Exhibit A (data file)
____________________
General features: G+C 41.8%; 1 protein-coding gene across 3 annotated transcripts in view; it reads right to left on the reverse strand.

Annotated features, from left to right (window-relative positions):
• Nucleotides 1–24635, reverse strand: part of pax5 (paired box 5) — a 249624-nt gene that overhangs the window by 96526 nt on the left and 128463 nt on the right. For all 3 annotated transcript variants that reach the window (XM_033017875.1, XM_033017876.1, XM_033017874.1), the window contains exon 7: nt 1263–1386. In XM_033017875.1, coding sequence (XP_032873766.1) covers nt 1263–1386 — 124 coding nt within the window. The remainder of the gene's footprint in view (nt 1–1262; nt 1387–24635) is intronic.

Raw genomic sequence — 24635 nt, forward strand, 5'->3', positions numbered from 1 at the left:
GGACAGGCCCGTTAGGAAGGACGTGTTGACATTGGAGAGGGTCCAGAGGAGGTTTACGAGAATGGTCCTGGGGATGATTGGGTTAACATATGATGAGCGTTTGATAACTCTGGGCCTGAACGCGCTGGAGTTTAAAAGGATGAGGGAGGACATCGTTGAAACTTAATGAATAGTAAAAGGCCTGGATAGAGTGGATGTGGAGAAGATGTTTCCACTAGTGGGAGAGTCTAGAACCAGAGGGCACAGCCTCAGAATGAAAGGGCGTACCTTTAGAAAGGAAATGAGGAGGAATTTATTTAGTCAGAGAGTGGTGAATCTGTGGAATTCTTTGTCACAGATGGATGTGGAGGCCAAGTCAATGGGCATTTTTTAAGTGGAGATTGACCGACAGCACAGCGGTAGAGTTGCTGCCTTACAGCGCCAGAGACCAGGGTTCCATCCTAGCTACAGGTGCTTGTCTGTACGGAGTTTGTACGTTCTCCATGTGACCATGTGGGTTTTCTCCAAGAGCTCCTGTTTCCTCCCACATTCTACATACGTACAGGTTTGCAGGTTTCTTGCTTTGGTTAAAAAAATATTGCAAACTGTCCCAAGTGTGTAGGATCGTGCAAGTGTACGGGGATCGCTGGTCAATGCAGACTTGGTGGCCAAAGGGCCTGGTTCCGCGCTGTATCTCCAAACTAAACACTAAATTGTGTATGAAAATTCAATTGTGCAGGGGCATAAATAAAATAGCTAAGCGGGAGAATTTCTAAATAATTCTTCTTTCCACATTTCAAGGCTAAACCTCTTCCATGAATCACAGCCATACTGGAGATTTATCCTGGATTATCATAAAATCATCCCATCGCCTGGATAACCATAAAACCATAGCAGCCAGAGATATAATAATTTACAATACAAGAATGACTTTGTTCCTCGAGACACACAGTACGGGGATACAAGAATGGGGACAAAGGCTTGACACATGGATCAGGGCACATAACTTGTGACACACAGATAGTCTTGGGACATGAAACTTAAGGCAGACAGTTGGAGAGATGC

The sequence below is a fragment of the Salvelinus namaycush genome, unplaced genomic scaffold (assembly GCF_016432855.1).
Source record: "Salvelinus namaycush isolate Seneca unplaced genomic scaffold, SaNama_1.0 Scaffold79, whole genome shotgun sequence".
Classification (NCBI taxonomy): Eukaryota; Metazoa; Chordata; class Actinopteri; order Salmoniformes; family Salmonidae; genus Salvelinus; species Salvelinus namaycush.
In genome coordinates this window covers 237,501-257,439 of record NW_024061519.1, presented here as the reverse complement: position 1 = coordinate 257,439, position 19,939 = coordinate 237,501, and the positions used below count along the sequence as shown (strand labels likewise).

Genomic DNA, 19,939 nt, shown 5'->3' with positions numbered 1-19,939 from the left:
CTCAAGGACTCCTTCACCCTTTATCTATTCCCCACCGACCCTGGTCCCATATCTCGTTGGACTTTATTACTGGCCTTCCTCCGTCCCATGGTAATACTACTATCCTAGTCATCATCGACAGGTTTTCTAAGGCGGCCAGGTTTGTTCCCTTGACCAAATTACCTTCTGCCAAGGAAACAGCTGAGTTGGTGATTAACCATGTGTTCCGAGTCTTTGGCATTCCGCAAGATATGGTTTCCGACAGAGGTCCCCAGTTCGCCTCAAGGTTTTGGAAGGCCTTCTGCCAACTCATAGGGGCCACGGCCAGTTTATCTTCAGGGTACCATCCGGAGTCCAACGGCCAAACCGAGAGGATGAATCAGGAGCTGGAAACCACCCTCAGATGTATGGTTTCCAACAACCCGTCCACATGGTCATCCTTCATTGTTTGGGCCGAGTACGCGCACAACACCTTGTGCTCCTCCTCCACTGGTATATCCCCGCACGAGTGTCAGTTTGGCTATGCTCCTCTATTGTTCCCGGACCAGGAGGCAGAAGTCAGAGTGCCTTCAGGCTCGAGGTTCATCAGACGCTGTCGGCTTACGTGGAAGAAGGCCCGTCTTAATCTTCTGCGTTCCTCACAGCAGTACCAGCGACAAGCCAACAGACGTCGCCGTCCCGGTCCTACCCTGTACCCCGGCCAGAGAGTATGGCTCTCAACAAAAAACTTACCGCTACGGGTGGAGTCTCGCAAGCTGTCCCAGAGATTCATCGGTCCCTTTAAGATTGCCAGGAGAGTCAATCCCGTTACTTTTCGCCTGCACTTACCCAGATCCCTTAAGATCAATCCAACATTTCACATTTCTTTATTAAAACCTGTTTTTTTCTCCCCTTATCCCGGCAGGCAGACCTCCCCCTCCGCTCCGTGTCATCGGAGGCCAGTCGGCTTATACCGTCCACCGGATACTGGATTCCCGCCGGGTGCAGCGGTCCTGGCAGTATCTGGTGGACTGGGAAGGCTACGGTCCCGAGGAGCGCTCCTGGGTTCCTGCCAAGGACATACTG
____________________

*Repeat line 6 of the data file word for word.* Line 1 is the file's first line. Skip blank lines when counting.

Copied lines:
The sequence below is a fragment of the Salvelinus namaycush genome, unplaced genomic scaffold (assembly GCF_016432855.1).